5 Reasons to Run a Website Tracker Audit

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Do you know what's on your website? Code that tracks and customizes each user's experience makes the web more personal and interactive. But trackers (like cookies) might be gathering and sharing information beyond your website. Here's why you need to know what trackers your website uses:


1. It’s required, because you do business in the EU

The EU Cookie Directive requires prior consent from EU citizens before you track them. That means, you must have an opt-in mechanism that pops up for EU citizens before they view a page with tracking technology on it, even if the tracker belongs to an advertising network or other third party. Regular website tracking audits helps you identify technology on your website that requires prior consent to ensure that you comply with the EU Cookie Directive.


2. You may be losing revenue to ad competitors

With a little bit of code, your website is linked to an ad network and you can generate advertising revenue. When an ad network uses cookies to track behavior and serve the most relevant ads to your visitors you generate even more advertising revenue. When advertisers drop their own cookie they may use your visitor's online behavior to advertise on other websites instead of yours. In that case, you can potentially lose money.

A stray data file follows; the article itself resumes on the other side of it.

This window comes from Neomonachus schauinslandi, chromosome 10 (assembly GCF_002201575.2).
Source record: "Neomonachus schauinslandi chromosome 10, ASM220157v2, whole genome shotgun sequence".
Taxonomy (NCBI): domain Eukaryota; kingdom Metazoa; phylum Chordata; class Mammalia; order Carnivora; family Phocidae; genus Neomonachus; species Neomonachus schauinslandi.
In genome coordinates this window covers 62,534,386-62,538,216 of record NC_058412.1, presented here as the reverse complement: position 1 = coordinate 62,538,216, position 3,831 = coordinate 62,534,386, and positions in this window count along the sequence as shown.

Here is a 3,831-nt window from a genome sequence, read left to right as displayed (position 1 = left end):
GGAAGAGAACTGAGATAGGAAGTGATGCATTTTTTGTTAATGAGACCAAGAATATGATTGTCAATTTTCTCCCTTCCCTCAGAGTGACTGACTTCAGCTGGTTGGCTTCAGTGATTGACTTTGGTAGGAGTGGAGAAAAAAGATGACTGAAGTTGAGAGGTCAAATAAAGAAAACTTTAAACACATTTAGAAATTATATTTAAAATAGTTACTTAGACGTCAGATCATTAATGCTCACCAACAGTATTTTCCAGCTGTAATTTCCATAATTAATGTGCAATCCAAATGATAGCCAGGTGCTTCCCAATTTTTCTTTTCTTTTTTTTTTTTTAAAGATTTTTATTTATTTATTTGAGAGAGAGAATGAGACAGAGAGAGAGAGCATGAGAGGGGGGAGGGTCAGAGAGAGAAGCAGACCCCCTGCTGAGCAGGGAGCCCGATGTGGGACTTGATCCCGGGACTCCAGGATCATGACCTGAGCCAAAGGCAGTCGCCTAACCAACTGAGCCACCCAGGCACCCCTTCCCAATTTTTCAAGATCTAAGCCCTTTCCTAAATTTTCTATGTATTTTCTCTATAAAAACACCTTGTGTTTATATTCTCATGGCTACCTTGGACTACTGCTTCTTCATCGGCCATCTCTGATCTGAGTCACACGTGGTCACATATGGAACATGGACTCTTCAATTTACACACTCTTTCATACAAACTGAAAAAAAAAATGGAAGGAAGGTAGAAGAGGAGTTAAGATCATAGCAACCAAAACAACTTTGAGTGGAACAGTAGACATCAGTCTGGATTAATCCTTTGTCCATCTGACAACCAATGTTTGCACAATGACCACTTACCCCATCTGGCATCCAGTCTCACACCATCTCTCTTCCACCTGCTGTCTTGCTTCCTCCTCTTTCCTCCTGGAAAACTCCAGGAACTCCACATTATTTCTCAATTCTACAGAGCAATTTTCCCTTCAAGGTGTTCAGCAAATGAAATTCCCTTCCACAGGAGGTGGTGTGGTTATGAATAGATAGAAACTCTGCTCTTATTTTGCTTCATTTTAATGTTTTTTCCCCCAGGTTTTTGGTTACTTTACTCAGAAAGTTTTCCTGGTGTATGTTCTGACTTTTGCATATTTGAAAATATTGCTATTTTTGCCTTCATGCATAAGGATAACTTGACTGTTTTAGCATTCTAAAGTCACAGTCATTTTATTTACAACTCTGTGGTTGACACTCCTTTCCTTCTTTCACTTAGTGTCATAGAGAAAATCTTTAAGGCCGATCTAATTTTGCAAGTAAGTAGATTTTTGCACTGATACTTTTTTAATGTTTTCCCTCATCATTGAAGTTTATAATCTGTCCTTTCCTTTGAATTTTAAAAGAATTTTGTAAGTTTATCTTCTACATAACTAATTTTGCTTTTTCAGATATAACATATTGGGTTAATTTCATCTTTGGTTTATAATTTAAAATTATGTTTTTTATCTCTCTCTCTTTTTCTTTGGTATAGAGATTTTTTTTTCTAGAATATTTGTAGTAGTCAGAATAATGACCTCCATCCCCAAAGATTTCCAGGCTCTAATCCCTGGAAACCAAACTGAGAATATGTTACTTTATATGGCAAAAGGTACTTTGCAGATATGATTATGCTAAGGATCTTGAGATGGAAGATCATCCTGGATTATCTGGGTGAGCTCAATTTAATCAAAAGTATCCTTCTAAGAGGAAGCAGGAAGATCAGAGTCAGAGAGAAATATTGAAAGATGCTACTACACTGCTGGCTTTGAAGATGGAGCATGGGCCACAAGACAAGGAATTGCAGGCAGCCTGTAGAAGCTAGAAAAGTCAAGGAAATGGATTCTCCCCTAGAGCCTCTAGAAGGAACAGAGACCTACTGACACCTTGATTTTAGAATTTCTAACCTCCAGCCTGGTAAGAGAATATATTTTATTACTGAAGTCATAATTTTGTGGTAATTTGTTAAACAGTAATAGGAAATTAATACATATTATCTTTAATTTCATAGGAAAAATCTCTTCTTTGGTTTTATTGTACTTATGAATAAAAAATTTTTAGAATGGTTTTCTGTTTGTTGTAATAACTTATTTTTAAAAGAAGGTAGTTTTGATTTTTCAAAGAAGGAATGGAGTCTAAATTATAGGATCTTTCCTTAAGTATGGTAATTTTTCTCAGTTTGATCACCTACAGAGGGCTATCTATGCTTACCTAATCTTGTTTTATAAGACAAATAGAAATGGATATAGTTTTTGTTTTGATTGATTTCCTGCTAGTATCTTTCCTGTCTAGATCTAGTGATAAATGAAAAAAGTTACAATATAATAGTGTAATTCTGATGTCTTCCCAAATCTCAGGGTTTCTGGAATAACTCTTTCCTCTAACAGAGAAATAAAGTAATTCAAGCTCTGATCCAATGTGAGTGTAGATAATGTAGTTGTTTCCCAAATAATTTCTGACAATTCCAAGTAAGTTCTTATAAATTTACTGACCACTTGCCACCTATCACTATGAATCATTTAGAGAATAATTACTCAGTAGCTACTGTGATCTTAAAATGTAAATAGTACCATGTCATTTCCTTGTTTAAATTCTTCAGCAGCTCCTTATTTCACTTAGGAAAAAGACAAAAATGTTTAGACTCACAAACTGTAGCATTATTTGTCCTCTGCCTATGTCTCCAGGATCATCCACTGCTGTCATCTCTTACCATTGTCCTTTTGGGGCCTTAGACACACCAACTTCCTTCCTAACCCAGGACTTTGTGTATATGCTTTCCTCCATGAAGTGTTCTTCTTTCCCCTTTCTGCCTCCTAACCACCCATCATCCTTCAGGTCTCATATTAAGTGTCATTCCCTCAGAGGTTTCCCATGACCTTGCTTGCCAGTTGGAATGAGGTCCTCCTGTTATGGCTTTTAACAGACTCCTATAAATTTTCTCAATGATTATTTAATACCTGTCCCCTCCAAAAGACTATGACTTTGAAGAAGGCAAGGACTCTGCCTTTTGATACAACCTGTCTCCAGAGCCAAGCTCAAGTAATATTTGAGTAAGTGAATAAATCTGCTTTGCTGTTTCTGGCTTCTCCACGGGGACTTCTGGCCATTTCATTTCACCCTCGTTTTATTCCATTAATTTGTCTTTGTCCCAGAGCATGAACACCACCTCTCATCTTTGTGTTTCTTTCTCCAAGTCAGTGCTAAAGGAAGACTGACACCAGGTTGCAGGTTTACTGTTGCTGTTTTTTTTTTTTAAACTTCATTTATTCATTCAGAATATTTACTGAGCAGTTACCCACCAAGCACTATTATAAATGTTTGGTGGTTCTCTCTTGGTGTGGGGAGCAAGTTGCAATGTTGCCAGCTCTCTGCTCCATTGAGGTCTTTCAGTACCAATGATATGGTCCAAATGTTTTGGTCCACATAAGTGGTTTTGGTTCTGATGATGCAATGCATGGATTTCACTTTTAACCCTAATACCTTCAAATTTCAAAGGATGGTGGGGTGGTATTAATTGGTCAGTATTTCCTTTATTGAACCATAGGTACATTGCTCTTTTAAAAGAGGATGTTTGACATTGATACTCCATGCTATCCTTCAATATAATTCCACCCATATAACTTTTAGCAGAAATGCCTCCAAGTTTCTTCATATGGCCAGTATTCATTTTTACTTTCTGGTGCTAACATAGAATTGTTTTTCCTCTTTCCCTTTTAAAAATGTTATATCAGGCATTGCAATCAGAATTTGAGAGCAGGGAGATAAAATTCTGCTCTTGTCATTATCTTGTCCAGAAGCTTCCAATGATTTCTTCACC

3. Visitors get tired of waiting and go somewhere else

You have about a second to catch someone's attention on the web. When web pages are littered with tags from old programs or collect information no one is using, your website load time increases. Every tag requires a bit of communication and lots of extraneous tags can negatively impact page loading time. And website visitors hate to wait. A tracker/cookie audit helps you find out what’s slowing your site down.


4. Your privacy policy could be inaccurate

How often do you update your privacy policy? How often do you update your website? A privacy policy is a legal document that binds you to your customers. Changes to a website that include new partners or 3rd party code may add trackers that are not disclosed in your current privacy policy. If you don't update both at the same time, you may need a tracker audit to make sure you are compliant with your own privacy policy and to maintain transparency with your customers.


5. You are responsible for third-party code on your site

You added code to your site for a legitimate purpose, but is the cute animation really a 3rd party data aggregator collecting and using your customers’ information? Your website’s privacy is only as strong as its weakest link and you are responsible for understanding if third-parties on your site constitute weak links. At the end of the day, if the trackers on your site, you are responsible for what data is collected and how it is used. A quality website tracking audit identifies the tracker, its source, its purposes, and the privacy risk level so you can make informed privacy management decisions.

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